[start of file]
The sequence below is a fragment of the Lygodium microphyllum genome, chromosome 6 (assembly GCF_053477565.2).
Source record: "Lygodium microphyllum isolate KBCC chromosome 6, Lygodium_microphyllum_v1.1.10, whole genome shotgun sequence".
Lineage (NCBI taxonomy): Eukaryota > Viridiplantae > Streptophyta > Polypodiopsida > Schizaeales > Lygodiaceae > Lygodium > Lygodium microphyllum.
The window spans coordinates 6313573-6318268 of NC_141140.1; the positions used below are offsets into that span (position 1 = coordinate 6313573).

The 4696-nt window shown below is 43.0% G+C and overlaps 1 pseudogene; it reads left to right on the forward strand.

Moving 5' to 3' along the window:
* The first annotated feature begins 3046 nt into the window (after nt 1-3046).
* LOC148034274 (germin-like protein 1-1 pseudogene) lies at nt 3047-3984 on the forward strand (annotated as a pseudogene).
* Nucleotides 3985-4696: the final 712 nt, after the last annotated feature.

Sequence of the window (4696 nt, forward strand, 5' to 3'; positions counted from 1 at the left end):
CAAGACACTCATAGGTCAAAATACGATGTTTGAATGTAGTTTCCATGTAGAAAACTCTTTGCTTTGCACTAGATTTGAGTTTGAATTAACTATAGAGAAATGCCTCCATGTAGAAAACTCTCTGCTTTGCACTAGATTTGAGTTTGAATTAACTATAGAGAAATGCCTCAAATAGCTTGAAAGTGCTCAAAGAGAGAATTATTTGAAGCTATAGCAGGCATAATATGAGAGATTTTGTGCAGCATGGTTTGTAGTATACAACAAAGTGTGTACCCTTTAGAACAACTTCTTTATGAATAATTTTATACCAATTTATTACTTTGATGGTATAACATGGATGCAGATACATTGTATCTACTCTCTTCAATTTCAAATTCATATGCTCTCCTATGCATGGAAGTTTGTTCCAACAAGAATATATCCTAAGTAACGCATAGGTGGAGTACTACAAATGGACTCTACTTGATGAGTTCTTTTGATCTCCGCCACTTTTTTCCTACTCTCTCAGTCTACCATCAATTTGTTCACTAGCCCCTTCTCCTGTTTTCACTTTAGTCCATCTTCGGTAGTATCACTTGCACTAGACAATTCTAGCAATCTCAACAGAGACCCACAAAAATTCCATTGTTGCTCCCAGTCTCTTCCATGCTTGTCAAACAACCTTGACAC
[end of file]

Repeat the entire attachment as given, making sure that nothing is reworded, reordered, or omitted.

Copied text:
The sequence below is a fragment of the Lygodium microphyllum genome, chromosome 6 (assembly GCF_053477565.2).
Source record: "Lygodium microphyllum isolate KBCC chromosome 6, Lygodium_microphyllum_v1.1.10, whole genome shotgun sequence".
Lineage (NCBI taxonomy): Eukaryota > Viridiplantae > Streptophyta > Polypodiopsida > Schizaeales > Lygodiaceae > Lygodium > Lygodium microphyllum.
The window spans coordinates 6313573-6318268 of NC_141140.1; the positions used below are offsets into that span (position 1 = coordinate 6313573).

The 4696-nt window shown below is 43.0% G+C and overlaps 1 pseudogene; it reads left to right on the forward strand.

Moving 5' to 3' along the window:
* The first annotated feature begins 3046 nt into the window (after nt 1-3046).
* LOC148034274 (germin-like protein 1-1 pseudogene) lies at nt 3047-3984 on the forward strand (annotated as a pseudogene).
* Nucleotides 3985-4696: the final 712 nt, after the last annotated feature.

Sequence of the window (4696 nt, forward strand, 5' to 3'; positions counted from 1 at the left end):
CAAGACACTCATAGGTCAAAATACGATGTTTGAATGTAGTTTCCATGTAGAAAACTCTTTGCTTTGCACTAGATTTGAGTTTGAATTAACTATAGAGAAATGCCTCCATGTAGAAAACTCTCTGCTTTGCACTAGATTTGAGTTTGAATTAACTATAGAGAAATGCCTCAAATAGCTTGAAAGTGCTCAAAGAGAGAATTATTTGAAGCTATAGCAGGCATAATATGAGAGATTTTGTGCAGCATGGTTTGTAGTATACAACAAAGTGTGTACCCTTTAGAACAACTTCTTTATGAATAATTTTATACCAATTTATTACTTTGATGGTATAACATGGATGCAGATACATTGTATCTACTCTCTTCAATTTCAAATTCATATGCTCTCCTATGCATGGAAGTTTGTTCCAACAAGAATATATCCTAAGTAACGCATAGGTGGAGTACTACAAATGGACTCTACTTGATGAGTTCTTTTGATCTCCGCCACTTTTTTCCTACTCTCTCAGTCTACCATCAATTTGTTCACTAGCCCCTTCTCCTGTTTTCACTTTAGTCCATCTTCGGTAGTATCACTTGCACTAGACAATTCTAGCAATCTCAACAGAGACCCACAAAAATTCCATTGTTGCTCCCAGTCTCTTCCATGCTTGTCAAACAACCTTGACAC